Designing for Experience
I recently read the book “Experience Design: Technology for All the Right Reasons” by Marc Hassenzahl which introduced me to a new paradigm in the field of design — Experience Design. I am excited to share some of my understandings in this blog post.
Things that we interact with in our day-to-day life provide different experiences depending on our perception, action, motivation, cognition in correspondence with the world (place, time, people, object). The study of Human-Computer Interaction helps us think about the ways in which we can make technology more interactive and usable but it does not help us understand the ways in which we can improve the experience provided by the technology. In short, HCI does not guide the thinking of experiences and the ways in which experience could be augmented with the help of technology.
Experience is the feeling and emotion that emerges from the integration of different elements like perception, action, motivation, cognition in correspondence with the world(place, time, people, object). Experience can be described in a space and time context but is not necessarily reducible to only that. It is more complex. Experience also depends on the order in which events taking place and the time it takes place in, in coordination with an individual’s self-reflection that depends on their perception, action, motivation, and cognition. Experience is not bound by the medium through which it can be delivered — the medium can be technology or a material object. Experience design when applied to HCI while designing a technology augments the impact technology has on an individual’s psychological being.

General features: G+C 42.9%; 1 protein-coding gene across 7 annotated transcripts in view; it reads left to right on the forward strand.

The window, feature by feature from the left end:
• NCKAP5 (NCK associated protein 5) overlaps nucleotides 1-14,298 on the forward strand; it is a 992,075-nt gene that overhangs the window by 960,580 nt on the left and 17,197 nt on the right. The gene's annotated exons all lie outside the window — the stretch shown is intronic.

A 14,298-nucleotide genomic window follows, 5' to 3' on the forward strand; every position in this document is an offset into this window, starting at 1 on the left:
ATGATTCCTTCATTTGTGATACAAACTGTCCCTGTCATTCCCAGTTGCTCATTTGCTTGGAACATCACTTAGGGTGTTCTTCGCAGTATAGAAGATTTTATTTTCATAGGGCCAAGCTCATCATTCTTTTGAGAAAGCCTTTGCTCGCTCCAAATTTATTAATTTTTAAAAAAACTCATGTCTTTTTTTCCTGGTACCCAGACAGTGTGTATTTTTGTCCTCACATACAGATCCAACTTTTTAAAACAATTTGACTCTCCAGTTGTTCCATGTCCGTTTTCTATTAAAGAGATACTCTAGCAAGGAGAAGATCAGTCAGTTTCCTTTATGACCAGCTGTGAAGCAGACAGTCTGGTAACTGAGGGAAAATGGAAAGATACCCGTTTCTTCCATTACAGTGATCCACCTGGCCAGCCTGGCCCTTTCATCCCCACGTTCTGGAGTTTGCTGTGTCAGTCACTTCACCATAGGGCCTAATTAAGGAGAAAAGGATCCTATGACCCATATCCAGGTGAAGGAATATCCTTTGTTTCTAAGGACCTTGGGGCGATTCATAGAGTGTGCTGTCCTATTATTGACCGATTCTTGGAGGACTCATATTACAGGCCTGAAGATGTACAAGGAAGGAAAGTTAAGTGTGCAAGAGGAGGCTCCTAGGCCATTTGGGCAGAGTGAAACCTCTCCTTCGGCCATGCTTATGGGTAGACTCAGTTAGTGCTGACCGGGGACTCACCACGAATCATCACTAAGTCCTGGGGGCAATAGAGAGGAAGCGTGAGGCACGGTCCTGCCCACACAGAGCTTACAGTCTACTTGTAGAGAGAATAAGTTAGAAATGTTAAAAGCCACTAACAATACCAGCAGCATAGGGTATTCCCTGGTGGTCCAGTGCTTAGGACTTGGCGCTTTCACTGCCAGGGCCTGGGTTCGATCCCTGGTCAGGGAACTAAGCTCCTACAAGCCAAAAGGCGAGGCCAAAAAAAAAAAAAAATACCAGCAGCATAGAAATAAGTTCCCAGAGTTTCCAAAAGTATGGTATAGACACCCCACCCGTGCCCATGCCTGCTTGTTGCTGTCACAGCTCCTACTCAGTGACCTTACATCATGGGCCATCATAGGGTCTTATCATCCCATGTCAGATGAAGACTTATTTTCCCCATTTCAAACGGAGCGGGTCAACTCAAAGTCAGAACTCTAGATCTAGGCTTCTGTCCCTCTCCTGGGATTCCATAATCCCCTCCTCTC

There are 3 reasons for why we should consider designing for experience(Hassenzahl, M. 2010c)— experiences are self-defining, experiences make us happier and experience motivates. According to my knowledge, HCI is the field that is driven by human needs and motivations. I believe, we design products to provide better user experiences with the motive of making good product sales. Designing for Experience gives a designer the opportunity to think about why a user would be motivated to use their product and force designers to think about the satisfaction level their product provides to users. This would ultimately help us fill the gaps between the human needs and product goals which will help provide a holistic experience to the users. In this way, users will be motivated to continue using the product as they will have a happy and personal experience.
- Hassenzahl, M. (2010c). Experience Design: Technology for All the Right Reasons. San Rafael, CA: Morgan & Claypool, pp. 33–40.